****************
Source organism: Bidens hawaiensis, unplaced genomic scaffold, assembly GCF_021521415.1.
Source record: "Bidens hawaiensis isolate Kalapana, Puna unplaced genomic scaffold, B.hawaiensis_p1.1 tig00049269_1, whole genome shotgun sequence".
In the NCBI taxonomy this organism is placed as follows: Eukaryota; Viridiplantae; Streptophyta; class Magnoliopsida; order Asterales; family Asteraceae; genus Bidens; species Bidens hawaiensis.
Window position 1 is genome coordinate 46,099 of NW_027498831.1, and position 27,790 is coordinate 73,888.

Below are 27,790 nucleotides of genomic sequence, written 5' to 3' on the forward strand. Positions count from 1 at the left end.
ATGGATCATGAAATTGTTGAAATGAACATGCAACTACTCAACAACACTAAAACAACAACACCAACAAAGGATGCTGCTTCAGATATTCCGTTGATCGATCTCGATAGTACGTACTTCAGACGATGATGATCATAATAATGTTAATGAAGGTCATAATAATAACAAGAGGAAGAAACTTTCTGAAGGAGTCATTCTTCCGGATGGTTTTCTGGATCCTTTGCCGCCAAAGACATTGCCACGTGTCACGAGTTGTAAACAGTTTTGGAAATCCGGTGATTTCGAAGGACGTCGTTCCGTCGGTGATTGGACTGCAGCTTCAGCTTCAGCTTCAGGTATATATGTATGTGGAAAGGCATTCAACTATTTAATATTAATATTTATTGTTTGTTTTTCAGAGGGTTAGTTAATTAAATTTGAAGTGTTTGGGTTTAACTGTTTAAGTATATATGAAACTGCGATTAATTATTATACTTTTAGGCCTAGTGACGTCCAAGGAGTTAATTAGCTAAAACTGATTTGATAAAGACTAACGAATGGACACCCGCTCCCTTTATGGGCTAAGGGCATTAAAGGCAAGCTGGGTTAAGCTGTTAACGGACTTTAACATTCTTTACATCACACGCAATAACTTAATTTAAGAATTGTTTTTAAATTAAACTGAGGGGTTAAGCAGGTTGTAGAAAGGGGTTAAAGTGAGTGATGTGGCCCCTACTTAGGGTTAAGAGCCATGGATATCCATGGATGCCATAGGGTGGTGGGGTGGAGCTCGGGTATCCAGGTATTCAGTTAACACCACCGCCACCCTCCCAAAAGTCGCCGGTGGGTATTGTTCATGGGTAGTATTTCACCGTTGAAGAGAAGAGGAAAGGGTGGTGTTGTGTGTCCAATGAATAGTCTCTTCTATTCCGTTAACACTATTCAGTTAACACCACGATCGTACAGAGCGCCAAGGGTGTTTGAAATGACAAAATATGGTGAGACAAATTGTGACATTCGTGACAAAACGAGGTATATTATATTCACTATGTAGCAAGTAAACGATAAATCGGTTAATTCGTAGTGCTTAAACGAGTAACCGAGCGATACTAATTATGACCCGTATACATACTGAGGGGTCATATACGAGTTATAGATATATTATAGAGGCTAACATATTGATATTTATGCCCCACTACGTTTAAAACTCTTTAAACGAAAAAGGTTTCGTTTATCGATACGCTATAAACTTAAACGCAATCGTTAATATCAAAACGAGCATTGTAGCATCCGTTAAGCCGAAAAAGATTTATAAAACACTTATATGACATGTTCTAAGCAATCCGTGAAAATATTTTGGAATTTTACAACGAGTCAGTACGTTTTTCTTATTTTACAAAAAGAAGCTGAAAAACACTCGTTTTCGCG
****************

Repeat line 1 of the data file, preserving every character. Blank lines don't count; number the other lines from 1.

Source organism: Bidens hawaiensis, unplaced genomic scaffold, assembly GCF_021521415.1.